BOSTON – The legacy of the most expensive highway project in U.S. history is being defined not by the underground leaks that plagued it or the quintupling of its price tag to more than $14.6 billion.
No, it comes down to the hundreds of bolts, each weighing less than a pound, that were glued into the concrete tunnel roof to hold up the 4,600-pound concrete ceiling panels.
That’s the focus of legal wrangling over the death of a woman killed when several panels collapsed one night.
A review of records and interviews with investigators by The Associated Press has found that:
• The bolts, about five-eighths of an inch in diameter and 6 to 8 inches long, according to various sources, had not been inspected since the tunnel opened to traffic in January 2003.
• Inspections after the July 11 accident showed many of the bolts had failed.
• Pressure to finish work while keeping costs low may have clouded contractors’ judgment on which materials and methods to use.
Engineers who did not work on the project have criticized the use of bolts fastened with epoxy to secure heavy ceiling panels.
“In my opinion, that is a big ‘no,”‘ said Jai Kim, a civil engineering professor at Bucknell University.
Lee Mattis, principal engineer at CEL Consulting, a California firm that specializes in the design and testing of bolts used with epoxy, said they are usually used in sidewalks or walls. Crews rarely install them overhead, he said.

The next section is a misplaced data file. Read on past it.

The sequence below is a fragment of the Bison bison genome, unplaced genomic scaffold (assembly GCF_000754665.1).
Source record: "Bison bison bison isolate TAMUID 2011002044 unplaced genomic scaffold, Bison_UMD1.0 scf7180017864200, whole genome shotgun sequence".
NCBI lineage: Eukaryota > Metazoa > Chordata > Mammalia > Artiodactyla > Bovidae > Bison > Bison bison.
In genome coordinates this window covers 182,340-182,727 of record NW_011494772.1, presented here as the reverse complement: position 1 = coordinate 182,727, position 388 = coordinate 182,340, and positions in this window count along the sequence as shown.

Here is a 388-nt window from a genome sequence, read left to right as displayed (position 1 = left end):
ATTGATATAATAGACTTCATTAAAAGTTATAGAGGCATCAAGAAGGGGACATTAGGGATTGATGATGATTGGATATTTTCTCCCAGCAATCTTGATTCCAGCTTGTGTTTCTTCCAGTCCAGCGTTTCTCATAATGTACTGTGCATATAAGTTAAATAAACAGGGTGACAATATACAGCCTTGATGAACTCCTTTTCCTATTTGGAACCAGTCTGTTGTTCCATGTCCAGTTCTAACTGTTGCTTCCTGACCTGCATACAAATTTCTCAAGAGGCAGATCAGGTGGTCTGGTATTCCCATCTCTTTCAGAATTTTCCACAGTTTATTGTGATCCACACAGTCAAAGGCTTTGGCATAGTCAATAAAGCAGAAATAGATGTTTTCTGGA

“The installation presents some real problems because you are trying to force material up into a hole, and because of gravity, it wants to fall out,” Mattis said.
Attorney General Tom Reilly said the project manager – Bechtel/Parsons Brinckerhoff -knew when the tunnel was being built that there were problems with the bolt-and-epoxy system but used that design anyway. Five bolts that had been tested during construction came loose after a ceiling panel was suspended from them.
After the collapse, investigators said 20 bolts had come out of drill holes. Inspectors then found more than 200 faulty bolts throughout the tunnel.
“The clock was ticking. The fuse was lit. It was just a matter of time until this tragedy occurred,” Reilly said.
What happened took place in a matter of seconds. Angel Del Valle, 46, and his wife, 39-year-old Milena Del Valle, were on their way to Logan International Airport to pick up his brother.
As they approached the Interstate 90 connector tunnel, Angel Del Valle saw a huge slab of concrete crashing down in front of them, then heard concrete panels hitting his car. He escaped with bumps and bruises, but the passenger side was flattened.
Within hours of the collapse, Gov. Mitt Romney ordered a “stem to stern” review of every tunnel. For the rest of the year, portions of the tunnels were shut down as repairs were made. Authorities questioned the project’s designs, construction and materials as they tried to determine whom to blame.
The Del Valle family has sued the state and the project’s contractors. The state attorney general sued 15 contractors accusing them of negligence and convened a grand jury to determine whether criminal charges are appropriate.